Tuesday, February 10, 2009

Aldous Huxley's satire on Darwinism

An audio presentation from NBC University Theater [June 5th, 1951]...

After Many A Summer Dies The Swan

Complete text...

After Many A Summer Dies The Swan

From Wikipedia...

The action revolves around a few main characters brought together by a Hollywood millionaire, Jo Stoyte. Each character represents a different philosophy of living life. Stoyte, in his sixties and fearing death, finds himself in deep contemplation of life. Enlightenment eludes him, however, as he is ruled by fear and craving. Stoyte hires Dr Obispo and his assistant Peter to research the secrets to long life in carp, crocodiles, and parrots. To set up Stoyte's wealth and work as a satiric foil, Jeremy, an English archivist and literature expert, is brought in to archive a rare collection of books. Jeremy's presence highlights Stoyte's shallow attitude toward the rare art only he can afford. The final characters are Virginia, Stoyle's young mistress, and Mr Propter, a professor who lives on a neighboring estate. Mr Propter believes:

For every individual is called on to display not only unsleeping good will but also unsleeping intelligence. And this is not all. For, if individuality is not absolute, if personalities are illusory figments of a self-will disastrously blind to the reality of a more-than-personal consciousness. So that even intelligence is not sufficient as an adjunct to good will; there must also be the recollection which seeks to transform and transcend intelligence.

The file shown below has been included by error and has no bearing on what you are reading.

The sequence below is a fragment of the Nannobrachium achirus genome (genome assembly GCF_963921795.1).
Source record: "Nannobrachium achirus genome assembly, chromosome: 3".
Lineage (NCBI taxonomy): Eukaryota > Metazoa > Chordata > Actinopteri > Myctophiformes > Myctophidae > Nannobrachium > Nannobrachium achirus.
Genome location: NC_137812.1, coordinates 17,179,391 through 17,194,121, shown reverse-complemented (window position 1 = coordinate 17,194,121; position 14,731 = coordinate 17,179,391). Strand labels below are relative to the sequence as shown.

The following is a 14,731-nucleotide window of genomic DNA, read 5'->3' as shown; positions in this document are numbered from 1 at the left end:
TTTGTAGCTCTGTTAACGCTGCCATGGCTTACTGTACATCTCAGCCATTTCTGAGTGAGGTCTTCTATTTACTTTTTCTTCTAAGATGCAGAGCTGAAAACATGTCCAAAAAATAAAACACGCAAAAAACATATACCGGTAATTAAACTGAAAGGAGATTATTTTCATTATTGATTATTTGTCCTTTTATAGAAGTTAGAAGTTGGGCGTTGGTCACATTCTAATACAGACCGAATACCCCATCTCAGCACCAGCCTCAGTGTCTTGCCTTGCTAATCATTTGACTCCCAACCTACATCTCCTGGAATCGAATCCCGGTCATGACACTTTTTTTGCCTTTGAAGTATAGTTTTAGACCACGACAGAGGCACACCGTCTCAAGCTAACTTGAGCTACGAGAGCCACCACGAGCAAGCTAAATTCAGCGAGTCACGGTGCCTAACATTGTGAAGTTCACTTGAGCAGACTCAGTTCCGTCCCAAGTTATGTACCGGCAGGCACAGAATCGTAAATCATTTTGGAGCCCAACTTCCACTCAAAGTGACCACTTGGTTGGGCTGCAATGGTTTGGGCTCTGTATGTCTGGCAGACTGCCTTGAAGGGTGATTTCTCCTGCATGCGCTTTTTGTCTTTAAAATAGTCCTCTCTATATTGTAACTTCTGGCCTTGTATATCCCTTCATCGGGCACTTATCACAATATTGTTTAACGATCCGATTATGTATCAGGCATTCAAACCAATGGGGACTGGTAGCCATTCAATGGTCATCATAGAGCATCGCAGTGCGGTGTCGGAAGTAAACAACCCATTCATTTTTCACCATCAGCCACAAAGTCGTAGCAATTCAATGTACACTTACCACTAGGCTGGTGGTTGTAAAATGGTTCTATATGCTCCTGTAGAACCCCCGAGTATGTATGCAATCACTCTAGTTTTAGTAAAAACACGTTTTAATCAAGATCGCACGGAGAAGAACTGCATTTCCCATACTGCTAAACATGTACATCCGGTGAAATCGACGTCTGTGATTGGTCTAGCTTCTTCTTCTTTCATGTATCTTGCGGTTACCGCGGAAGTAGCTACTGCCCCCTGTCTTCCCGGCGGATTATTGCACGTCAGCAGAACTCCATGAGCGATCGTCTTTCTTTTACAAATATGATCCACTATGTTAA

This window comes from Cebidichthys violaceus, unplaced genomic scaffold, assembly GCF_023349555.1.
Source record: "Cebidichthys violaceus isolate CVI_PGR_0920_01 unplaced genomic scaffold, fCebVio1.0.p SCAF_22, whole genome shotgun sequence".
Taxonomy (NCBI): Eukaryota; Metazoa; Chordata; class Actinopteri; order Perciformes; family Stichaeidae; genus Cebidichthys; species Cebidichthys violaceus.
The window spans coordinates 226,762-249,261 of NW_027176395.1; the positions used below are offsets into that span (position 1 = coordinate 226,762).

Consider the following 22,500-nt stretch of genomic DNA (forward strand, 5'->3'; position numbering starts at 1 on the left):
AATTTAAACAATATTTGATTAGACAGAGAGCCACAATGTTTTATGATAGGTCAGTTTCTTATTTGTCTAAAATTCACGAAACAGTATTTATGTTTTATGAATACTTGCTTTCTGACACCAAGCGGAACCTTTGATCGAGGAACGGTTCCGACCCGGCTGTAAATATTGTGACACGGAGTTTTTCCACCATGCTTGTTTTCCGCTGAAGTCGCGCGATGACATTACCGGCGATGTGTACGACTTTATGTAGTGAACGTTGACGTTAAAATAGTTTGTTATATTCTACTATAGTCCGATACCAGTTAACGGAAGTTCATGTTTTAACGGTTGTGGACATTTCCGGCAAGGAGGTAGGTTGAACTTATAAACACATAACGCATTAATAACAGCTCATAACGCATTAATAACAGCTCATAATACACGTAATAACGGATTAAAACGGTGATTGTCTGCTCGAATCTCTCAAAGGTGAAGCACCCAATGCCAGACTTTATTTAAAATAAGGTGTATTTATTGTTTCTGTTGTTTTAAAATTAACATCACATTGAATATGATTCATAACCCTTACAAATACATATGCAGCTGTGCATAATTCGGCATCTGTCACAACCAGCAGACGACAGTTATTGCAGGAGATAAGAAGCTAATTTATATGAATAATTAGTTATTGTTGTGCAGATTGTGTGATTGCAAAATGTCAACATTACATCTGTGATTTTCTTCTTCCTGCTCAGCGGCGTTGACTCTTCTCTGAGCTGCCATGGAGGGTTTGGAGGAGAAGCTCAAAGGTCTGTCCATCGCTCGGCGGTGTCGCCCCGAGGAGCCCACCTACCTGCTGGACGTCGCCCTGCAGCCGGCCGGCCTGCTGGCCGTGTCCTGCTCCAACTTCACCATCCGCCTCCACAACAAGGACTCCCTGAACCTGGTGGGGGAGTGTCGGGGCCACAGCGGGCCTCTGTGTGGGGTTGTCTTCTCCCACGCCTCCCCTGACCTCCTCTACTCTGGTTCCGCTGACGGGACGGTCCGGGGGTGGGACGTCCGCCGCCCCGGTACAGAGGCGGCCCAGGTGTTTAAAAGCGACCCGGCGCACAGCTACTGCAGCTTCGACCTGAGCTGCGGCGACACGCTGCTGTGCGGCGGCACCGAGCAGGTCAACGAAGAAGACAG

This is most akin to Huxley's personal beliefs which he cultivated and refined throughout his life and novels. Though other characters achieve conventional success, even happiness, only Mr Propter does so without upsetting anyone or creating evil.

Dr Obispo places great faith in science and medicine as a saviour of humankind. He sees everyone as a stepping stone to science, the greater good, and thus only derives happiness at others' expense. According to Propter's philosophy, he is trapped in ego-based "human" behaviour that prevents him from reaching enlightenment. Obispo seduces Virginia in a characteristically egotistical way. She is unable to resist him despite her loyalty to Stoyte. When she is found out by Stoyte, he wishes to kill Obispo but accidentally kills Peter (whose thoughts and morals had slowly started to expand under Propter's tutelage) instead. Obispo covers this up for money and continued research facilities. This takes him, along with Virginia and Stoyte, to Europe, where they find an immortal human, who now resembles an ape. Stoyte cannot grasp that transcendence or goodness should be one's ultimate goal, rather than prevention of death, and expresses his wish to undergo treatment so that he too will live forever.

Survival & freedom in America

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